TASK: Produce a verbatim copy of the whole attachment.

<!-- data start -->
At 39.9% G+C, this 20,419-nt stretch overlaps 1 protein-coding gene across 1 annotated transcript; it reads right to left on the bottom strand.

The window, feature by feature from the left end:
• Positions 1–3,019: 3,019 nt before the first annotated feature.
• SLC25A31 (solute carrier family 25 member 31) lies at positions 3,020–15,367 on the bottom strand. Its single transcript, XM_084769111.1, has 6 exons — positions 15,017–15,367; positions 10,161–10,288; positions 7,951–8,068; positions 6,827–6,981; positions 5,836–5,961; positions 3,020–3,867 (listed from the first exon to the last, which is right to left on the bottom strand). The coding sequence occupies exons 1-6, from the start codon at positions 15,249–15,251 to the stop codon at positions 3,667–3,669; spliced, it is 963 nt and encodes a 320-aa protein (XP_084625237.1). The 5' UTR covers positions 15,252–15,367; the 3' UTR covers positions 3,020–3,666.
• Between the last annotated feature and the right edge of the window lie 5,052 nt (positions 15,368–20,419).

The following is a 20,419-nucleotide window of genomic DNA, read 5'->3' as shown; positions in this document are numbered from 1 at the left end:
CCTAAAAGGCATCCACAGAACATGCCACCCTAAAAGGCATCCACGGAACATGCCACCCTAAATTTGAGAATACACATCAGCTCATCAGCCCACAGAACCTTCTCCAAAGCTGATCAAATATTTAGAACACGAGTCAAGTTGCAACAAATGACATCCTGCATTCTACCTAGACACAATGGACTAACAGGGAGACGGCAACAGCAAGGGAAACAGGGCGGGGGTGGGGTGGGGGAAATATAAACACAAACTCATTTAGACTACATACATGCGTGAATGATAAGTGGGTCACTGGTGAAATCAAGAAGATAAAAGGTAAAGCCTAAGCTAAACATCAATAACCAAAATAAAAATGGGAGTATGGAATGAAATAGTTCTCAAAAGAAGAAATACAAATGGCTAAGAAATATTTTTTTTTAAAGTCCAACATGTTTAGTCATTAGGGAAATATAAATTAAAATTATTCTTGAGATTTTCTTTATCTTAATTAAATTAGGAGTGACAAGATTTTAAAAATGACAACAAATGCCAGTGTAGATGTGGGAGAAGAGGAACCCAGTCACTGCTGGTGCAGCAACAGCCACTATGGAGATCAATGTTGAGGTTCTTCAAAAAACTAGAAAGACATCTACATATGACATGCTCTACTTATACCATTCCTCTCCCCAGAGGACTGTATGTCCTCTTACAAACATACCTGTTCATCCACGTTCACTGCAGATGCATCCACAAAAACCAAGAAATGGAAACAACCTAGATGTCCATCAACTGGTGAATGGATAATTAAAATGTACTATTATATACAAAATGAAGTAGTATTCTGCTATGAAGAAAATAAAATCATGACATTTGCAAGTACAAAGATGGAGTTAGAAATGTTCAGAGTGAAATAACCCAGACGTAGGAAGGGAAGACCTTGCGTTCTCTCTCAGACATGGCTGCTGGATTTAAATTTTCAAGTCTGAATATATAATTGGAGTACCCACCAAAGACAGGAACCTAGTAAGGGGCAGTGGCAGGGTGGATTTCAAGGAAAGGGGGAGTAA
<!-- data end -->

At 39.9% G+C, this 20,419-nt stretch overlaps 1 protein-coding gene across 1 annotated transcript; it reads right to left on the bottom strand.

The window, feature by feature from the left end:
• Positions 1–3,019: 3,019 nt before the first annotated feature.
• SLC25A31 (solute carrier family 25 member 31) lies at positions 3,020–15,367 on the bottom strand. Its single transcript, XM_084769111.1, has 6 exons — positions 15,017–15,367; positions 10,161–10,288; positions 7,951–8,068; positions 6,827–6,981; positions 5,836–5,961; positions 3,020–3,867 (listed from the first exon to the last, which is right to left on the bottom strand). The coding sequence occupies exons 1-6, from the start codon at positions 15,249–15,251 to the stop codon at positions 3,667–3,669; spliced, it is 963 nt and encodes a 320-aa protein (XP_084625237.1). The 5' UTR covers positions 15,252–15,367; the 3' UTR covers positions 3,020–3,666.
• Between the last annotated feature and the right edge of the window lie 5,052 nt (positions 15,368–20,419).

The following is a 20,419-nucleotide window of genomic DNA, read 5'->3' as shown; positions in this document are numbered from 1 at the left end:
CCTAAAAGGCATCCACAGAACATGCCACCCTAAAAGGCATCCACGGAACATGCCACCCTAAATTTGAGAATACACATCAGCTCATCAGCCCACAGAACCTTCTCCAAAGCTGATCAAATATTTAGAACACGAGTCAAGTTGCAACAAATGACATCCTGCATTCTACCTAGACACAATGGACTAACAGGGAGACGGCAACAGCAAGGGAAACAGGGCGGGGGTGGGGTGGGGGAAATATAAACACAAACTCATTTAGACTACATACATGCGTGAATGATAAGTGGGTCACTGGTGAAATCAAGAAGATAAAAGGTAAAGCCTAAGCTAAACATCAATAACCAAAATAAAAATGGGAGTATGGAATGAAATAGTTCTCAAAAGAAGAAATACAAATGGCTAAGAAATATTTTTTTTTAAAGTCCAACATGTTTAGTCATTAGGGAAATATAAATTAAAATTATTCTTGAGATTTTCTTTATCTTAATTAAATTAGGAGTGACAAGATTTTAAAAATGACAACAAATGCCAGTGTAGATGTGGGAGAAGAGGAACCCAGTCACTGCTGGTGCAGCAACAGCCACTATGGAGATCAATGTTGAGGTTCTTCAAAAAACTAGAAAGACATCTACATATGACATGCTCTACTTATACCATTCCTCTCCCCAGAGGACTGTATGTCCTCTTACAAACATACCTGTTCATCCACGTTCACTGCAGATGCATCCACAAAAACCAAGAAATGGAAACAACCTAGATGTCCATCAACTGGTGAATGGATAATTAAAATGTACTATTATATACAAAATGAAGTAGTATTCTGCTATGAAGAAAATAAAATCATGACATTTGCAAGTACAAAGATGGAGTTAGAAATGTTCAGAGTGAAATAACCCAGACGTAGGAAGGGAAGACCTTGCGTTCTCTCTCAGACATGGCTGCTGGATTTAAATTTTCAAGTCTGAATATATAATTGGAGTACCCACCAAAGACAGGAACCTAGTAAGGGGCAGTGGCAGGGTGGATTTCAAGGAAAGGGGGAGTAA